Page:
God’s Will Of Mercy
Is God unrighteous because He chooses some and not others? NO! NO! NO! NEVER! He is God. He is the Creator of all things. He is not limited in any way. If He cannot choose whom He will, then, He is not sovereign and is not God.
God told Moses, “I will have mercy on whom I will have mercy, and I will have compassion on whom I will have compassion” (v. 15; Exodus 33:19). Pharoah was even chosen by God to be an instrument of God’s glory by his hardened heart (v. 17; Exodus 9:16).
Anyone rejecting God’s way will be an instrument of His glory and a vessel of His wrath. Pharoah had rejected the word of God through His servant Moses, therefore He was used in His rebellion to fulfill God’s will and glory.
God is the potter, we are the clay. If God chooses to save some, then, we ought to rejoice rather than question His character. Honest questions due to lack of understanding and knowledge are acceptable, but bringing charges by frivolous questioning; against our Maker; of unrighteous conduct is blasphemous.
God is patient and waits for “Vessels of wrath” to repent. He does this to show the “Riches of His glory”. From every tribe, tongue, and Nation He does this.
v. 14 — There is no unrighteousness in God because He chooses one rather than another. His grace and His mercy is far beyond our understanding. The only thing we should say is, “Thank You Father”;
v. 15 — Paul here quotes Moses from Exodus 33:19 establishing the Old Testament link of God’s mercy and compassion on whom He chooses;
v. 16 — Paul is reasserting the fact of God’s grace fully given in salvation. No one wills on their own to be saved. No one can pick the day they choose for salvation; that is of God alone – If you aren’t saved the day He calls, then, you could be condemned forever;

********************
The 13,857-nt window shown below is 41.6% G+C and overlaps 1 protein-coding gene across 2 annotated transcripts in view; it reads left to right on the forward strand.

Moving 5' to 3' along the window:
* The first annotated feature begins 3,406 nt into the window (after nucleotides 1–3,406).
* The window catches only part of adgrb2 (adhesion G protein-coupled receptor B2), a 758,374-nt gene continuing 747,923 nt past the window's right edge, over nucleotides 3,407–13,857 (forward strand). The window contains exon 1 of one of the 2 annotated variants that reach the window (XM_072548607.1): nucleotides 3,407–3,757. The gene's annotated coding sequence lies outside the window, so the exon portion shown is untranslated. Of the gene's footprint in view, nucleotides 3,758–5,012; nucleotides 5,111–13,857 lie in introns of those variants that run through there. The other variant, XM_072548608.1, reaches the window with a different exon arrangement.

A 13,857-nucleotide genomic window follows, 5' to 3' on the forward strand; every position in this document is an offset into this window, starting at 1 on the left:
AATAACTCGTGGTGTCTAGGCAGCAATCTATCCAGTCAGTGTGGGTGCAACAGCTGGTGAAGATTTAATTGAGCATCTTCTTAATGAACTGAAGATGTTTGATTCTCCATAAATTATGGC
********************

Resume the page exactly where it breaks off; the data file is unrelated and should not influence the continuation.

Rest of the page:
v. 17 — God chose Pharoah for His own glory to be a vessel of wrath; God had given Pharoah ample opportunity to do the right thing and let the people go, but he would not;
v. 18 — Mercy had been extended to Pharoah in God’s offer, through the word spoken by Moses, “Let My people go, that they may serve me”. God did not have to go to Pharoah in this manner, but he did in order to show mercy; after Pharoah hardened his heart to God and His Word, God hardens his heart;
v. 19 — If God does this, why are we charged with sin? If this be so does that, then, mean that God is the author of sin? NO!!! It means that sin has no authority over God; it can also mean that our own sin will be our judge (SEE Jeremiah 2:19); We are all guilty of sin. We all stand accountable to God;
vv. 20-21 — Making charges of such foolishness against God is unrighteous in itself; If you built a house and that house could question you and ask you, “Why did you make me a quarter inch off square?” It would not have a right to do so. Maybe a better question would be, “Why did you spend so much time in building me, and then, decided to live elsewhere?” God is as our potter, and we are the clay; He has power to appoint us as He wills and chooses. One can be chosen for honor, and another to dishonor;
vv. 22-24 — Within Paul’s question is much to think on. It is a lengthy question. The answer is within the question, and the previous remarks. By His mercy, He has extended the opportunity to others to come to faith in Jesus Christ. God has extended long periods of patience in mercy toward the evil ones, and given them ample opportunity to repent and believe, but they have not.
Mercy has been extended to all the world. Many seem to believe that God is not merciful, but if you could see through the eyes of mercy you could see that mercy is everywhere. When you have experienced mercy, there is mercy for others from you. God has called and chosen not only from the Jews, but also from the Gentiles.
God will have mercy on whom He will have mercy, and upon whom He wills He will have compassion. Mercy = God’s not giving to us what we truly deserve; and that is His wrath.
-Tim A. Blankenship